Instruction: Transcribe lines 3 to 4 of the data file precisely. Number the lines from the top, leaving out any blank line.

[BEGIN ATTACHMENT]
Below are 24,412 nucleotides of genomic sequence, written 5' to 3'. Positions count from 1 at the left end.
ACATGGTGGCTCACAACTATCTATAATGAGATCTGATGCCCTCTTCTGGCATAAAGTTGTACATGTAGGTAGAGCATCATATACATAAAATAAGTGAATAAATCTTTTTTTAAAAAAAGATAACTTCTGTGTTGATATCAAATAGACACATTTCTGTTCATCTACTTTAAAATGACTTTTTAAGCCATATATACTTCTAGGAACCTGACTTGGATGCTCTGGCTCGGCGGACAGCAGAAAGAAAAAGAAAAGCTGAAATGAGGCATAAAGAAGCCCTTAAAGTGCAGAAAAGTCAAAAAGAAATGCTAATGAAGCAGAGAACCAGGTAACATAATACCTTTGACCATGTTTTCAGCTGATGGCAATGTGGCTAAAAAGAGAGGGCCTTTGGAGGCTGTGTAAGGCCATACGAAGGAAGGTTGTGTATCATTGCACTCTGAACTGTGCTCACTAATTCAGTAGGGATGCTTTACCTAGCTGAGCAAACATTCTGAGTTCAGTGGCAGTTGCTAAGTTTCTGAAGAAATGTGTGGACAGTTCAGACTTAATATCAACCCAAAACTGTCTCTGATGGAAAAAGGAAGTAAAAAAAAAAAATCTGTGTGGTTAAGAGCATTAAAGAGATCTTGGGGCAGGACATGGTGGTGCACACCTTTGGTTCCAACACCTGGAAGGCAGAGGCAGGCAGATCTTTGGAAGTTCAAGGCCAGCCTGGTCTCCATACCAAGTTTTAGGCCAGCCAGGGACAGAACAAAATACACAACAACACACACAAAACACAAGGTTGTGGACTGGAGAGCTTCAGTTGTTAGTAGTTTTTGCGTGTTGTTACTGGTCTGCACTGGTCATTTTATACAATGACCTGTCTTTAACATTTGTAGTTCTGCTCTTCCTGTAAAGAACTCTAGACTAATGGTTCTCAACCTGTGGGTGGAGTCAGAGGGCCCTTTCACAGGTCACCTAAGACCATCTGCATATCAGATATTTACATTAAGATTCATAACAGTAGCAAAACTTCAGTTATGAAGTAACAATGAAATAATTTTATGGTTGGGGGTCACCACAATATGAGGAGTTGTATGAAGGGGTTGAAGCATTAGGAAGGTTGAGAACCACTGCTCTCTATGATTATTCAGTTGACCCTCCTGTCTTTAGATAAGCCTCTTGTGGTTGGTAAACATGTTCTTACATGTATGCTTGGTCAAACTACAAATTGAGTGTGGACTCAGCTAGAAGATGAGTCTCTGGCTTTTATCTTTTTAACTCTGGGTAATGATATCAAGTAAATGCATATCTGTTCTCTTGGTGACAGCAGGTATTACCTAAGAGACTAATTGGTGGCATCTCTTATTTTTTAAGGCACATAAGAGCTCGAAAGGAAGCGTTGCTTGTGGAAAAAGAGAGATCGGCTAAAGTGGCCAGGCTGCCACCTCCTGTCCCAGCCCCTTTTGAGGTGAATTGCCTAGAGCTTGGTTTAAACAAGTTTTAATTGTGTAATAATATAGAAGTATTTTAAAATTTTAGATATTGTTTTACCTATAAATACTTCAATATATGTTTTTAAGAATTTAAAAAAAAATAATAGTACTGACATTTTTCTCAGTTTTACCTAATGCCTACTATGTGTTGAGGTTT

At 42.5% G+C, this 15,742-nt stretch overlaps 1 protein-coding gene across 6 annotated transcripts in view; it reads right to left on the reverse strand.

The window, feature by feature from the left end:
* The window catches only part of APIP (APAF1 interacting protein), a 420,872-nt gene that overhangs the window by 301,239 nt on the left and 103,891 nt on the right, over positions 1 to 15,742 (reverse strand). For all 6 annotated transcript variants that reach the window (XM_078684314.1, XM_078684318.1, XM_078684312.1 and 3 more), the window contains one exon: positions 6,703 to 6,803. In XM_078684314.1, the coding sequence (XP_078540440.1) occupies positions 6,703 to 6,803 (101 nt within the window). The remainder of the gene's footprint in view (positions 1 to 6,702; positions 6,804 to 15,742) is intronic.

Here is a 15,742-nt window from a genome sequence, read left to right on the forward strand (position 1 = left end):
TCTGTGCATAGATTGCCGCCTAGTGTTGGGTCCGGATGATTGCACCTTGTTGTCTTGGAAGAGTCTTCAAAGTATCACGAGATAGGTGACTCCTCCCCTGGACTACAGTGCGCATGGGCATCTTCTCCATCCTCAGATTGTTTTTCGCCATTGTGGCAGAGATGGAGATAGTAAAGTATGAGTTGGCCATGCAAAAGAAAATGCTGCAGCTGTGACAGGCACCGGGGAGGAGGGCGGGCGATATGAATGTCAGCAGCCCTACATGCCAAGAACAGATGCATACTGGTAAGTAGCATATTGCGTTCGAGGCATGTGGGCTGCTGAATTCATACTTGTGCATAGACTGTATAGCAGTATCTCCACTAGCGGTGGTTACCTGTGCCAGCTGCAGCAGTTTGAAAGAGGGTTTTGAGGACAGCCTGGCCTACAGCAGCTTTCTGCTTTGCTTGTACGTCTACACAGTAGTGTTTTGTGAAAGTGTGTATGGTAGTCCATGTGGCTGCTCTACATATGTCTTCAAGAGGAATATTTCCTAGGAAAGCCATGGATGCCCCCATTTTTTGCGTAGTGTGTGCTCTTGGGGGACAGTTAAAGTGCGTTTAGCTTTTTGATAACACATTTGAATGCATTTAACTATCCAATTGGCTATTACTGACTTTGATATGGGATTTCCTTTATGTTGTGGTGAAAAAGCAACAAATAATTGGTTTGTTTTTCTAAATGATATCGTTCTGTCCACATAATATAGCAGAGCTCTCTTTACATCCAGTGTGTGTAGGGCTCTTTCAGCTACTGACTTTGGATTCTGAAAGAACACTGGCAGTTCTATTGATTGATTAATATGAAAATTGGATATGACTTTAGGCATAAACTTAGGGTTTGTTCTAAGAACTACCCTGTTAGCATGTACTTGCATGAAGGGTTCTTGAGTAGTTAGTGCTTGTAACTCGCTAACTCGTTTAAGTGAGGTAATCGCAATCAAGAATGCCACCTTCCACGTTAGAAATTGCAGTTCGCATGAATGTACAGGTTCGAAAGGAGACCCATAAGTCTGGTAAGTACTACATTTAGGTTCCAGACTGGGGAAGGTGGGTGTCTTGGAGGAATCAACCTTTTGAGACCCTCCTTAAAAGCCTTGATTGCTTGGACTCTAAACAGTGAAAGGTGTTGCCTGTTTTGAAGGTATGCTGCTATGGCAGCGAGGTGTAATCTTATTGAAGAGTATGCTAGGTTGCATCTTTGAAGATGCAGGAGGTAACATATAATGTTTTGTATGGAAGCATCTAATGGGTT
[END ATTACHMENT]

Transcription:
At 42.5% G+C, this 15,742-nt stretch overlaps 1 protein-coding gene across 6 annotated transcripts in view; it reads right to left on the reverse strand.

The window, feature by feature from the left end: